Payne’s stock response to membership questions is that such issues are and have historically been a private matter.
“That is a membership issue,” he began, at which point another reporter interjected: “Seems like a mixed message, Billy, is what he’s saying. You’re throwing a lot of money into growing the game and yet there’s still a perception that certain people are excluded.”
A stricken expression crossed Payne’s face. He looked as if he had been struck by the point of a bayonet. He stammered and finally drowned out the reporter’s voice by saying, “Thank you.”
The debate about Augusta National’s membership practices is often framed in simplistic screeds. This is not about breaking up the Boy Scouts or infiltrating anybody’s sewing circles, to use a favorite example from Payne’s predecessor, Hootie Johnson. Of course men and women have the right to gather amongst themselves. There are a couple dozen all-male golf clubs in the U.S.; keeping women out of them is retrograde and a bit silly, but it’s not a battle worth fighting because these clubs truly are private refuges for the enjoyment of their members. Augusta National is a completely different case because it holds such a public place in an international sport.
The World Ranking affects the career of every pro golfer, and any tweaks to the formula can have a profound effect on a player’s fortunes. Augusta National helps make these decisions. The First Tee impacts the lives of millions of kids, and Augusta National’s Jim Armstrong sets policy on their experience as a member of the The First Tee’s board of directors. Payne knows better than anyone else that the chairman of Augusta National is, by definition, one of the most powerful people in golf, essentially a third-party commissioner of the sport. Years ago Hootie floated the idea of a throttled back “Masters ball,” a way to rein in distance gains since the USGA and the R&A seem incapable of doing the job. Such an experiment could be unilaterally instituted by the Masters and have a massive impact on the sport as well as the multi-billion dollar equipment industry. Given the many ways Augusta National members are shaping golf, at the professional and grassroots level, shouldn’t women have a voice, too? This can only happen if they are invited into the club.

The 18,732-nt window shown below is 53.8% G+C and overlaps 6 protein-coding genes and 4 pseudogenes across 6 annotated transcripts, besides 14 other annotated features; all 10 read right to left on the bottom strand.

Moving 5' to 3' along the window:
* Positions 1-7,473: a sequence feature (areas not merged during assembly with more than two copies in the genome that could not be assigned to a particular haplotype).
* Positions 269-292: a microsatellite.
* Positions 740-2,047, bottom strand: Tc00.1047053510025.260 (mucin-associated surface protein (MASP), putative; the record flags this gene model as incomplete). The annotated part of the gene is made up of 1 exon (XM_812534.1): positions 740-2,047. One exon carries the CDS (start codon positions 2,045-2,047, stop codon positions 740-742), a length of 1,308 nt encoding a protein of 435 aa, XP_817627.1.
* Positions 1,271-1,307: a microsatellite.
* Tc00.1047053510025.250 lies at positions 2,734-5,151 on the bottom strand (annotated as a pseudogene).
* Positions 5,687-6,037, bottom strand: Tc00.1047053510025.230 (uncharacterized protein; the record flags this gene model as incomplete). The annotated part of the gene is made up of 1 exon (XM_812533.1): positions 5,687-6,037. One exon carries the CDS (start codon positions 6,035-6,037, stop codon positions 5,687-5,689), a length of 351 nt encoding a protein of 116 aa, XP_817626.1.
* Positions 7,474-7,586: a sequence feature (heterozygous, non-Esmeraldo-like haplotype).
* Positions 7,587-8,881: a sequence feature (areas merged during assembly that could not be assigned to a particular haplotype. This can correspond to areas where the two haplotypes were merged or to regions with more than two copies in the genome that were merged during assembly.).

I haven’t commented publicly on the issue very much for several reasons — 1.) I had more pressing things to do than read through the usual banal and pointless arguments — Curves! Private club! — and I didn’t feel like being called names; 2.) Enough of my male colleagues were already doing it; 3.) Payne backed himself in the corner in the press conference; 4.) Esteemed politicians are publicly mocking or speaking against ANGC’s archaic practices; 4.) The “controversy” has been so played out UNTIL Ginni Rometty became the CEO of IBM and it’s the club’s “tradition” to extend membership to the person who holds this esteemed position (the past four IBM CEOS are members). Well, Augusta would be breaking its own tradition by not providing Ms. Rometty with a green jacket. As I’ve said, it may have already happened, but ANGC’s control-freak culture won’t break from their message that they call the shots — they command, we obey.
This controversy is unlikely to stop the Masters from being a significant event. The shame is that it’s preventing it from being a better, more inclusive one. If Augusta can handle a Bubba in a green blazer, it can handle the 21st century. And the 20th.
Watson is a
likeable, unpretentiouschampion—”It’s just me. I’m just Bubba,” he said when it was over—and Virginia Rometty is not an inconvenience for Augusta National. She’s a gift. A female power broker, a golfer, atop one of the world’s most prominent companies, where a green jacket has customarily come with the job. It doesn’t matter if Ms. Rometty wants to press her case. All the public relations gurus and crisis managers on earth couldn’t have given this anachronistic club a better opportunity.
It should be so simple. It’s sad that it’s not.
All that said, what a tournament! — how about that crazy finish?
(AP Photo/Chris O’Meara)